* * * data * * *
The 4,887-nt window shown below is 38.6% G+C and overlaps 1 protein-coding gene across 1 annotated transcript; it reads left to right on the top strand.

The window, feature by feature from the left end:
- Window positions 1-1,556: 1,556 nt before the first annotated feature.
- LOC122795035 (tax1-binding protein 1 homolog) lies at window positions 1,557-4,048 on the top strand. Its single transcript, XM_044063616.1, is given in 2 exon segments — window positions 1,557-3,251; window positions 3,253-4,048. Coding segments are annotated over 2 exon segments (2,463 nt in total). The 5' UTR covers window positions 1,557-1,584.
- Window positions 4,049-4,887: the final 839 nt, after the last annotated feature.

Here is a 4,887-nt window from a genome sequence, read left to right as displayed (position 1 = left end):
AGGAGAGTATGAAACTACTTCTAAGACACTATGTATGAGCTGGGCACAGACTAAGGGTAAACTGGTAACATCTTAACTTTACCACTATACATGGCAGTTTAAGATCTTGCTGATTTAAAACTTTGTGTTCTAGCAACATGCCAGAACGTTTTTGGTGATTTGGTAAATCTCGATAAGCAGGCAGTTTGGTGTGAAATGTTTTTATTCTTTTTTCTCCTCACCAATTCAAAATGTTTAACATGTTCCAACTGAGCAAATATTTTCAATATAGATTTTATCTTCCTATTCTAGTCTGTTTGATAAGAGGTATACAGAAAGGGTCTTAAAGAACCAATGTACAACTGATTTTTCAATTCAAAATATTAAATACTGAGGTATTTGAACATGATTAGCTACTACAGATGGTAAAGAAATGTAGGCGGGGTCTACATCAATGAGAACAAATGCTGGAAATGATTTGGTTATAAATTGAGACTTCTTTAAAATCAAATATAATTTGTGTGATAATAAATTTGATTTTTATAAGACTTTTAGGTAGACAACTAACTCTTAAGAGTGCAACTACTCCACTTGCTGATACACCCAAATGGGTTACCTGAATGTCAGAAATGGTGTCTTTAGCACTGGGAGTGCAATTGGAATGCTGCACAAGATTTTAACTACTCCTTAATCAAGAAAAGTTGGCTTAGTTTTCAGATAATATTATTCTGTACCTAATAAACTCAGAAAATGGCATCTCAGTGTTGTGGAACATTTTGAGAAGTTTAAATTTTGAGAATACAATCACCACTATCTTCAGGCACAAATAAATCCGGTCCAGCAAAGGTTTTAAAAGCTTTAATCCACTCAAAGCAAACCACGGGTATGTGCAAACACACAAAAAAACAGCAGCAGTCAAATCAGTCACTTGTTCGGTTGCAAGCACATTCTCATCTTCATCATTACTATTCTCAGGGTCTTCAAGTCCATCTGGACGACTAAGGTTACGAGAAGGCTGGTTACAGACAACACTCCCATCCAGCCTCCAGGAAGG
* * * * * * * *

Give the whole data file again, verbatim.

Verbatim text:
The 4,887-nt window shown below is 38.6% G+C and overlaps 1 protein-coding gene across 1 annotated transcript; it reads left to right on the top strand.

The window, feature by feature from the left end:
- Window positions 1-1,556: 1,556 nt before the first annotated feature.
- LOC122795035 (tax1-binding protein 1 homolog) lies at window positions 1,557-4,048 on the top strand. Its single transcript, XM_044063616.1, is given in 2 exon segments — window positions 1,557-3,251; window positions 3,253-4,048. Coding segments are annotated over 2 exon segments (2,463 nt in total). The 5' UTR covers window positions 1,557-1,584.
- Window positions 4,049-4,887: the final 839 nt, after the last annotated feature.

Here is a 4,887-nt window from a genome sequence, read left to right as displayed (position 1 = left end):
AGGAGAGTATGAAACTACTTCTAAGACACTATGTATGAGCTGGGCACAGACTAAGGGTAAACTGGTAACATCTTAACTTTACCACTATACATGGCAGTTTAAGATCTTGCTGATTTAAAACTTTGTGTTCTAGCAACATGCCAGAACGTTTTTGGTGATTTGGTAAATCTCGATAAGCAGGCAGTTTGGTGTGAAATGTTTTTATTCTTTTTTCTCCTCACCAATTCAAAATGTTTAACATGTTCCAACTGAGCAAATATTTTCAATATAGATTTTATCTTCCTATTCTAGTCTGTTTGATAAGAGGTATACAGAAAGGGTCTTAAAGAACCAATGTACAACTGATTTTTCAATTCAAAATATTAAATACTGAGGTATTTGAACATGATTAGCTACTACAGATGGTAAAGAAATGTAGGCGGGGTCTACATCAATGAGAACAAATGCTGGAAATGATTTGGTTATAAATTGAGACTTCTTTAAAATCAAATATAATTTGTGTGATAATAAATTTGATTTTTATAAGACTTTTAGGTAGACAACTAACTCTTAAGAGTGCAACTACTCCACTTGCTGATACACCCAAATGGGTTACCTGAATGTCAGAAATGGTGTCTTTAGCACTGGGAGTGCAATTGGAATGCTGCACAAGATTTTAACTACTCCTTAATCAAGAAAAGTTGGCTTAGTTTTCAGATAATATTATTCTGTACCTAATAAACTCAGAAAATGGCATCTCAGTGTTGTGGAACATTTTGAGAAGTTTAAATTTTGAGAATACAATCACCACTATCTTCAGGCACAAATAAATCCGGTCCAGCAAAGGTTTTAAAAGCTTTAATCCACTCAAAGCAAACCACGGGTATGTGCAAACACACAAAAAAACAGCAGCAGTCAAATCAGTCACTTGTTCGGTTGCAAGCACATTCTCATCTTCATCATTACTATTCTCAGGGTCTTCAAGTCCATCTGGACGACTAAGGTTACGAGAAGGCTGGTTACAGACAACACTCCCATCCAGCCTCCAGGAAGG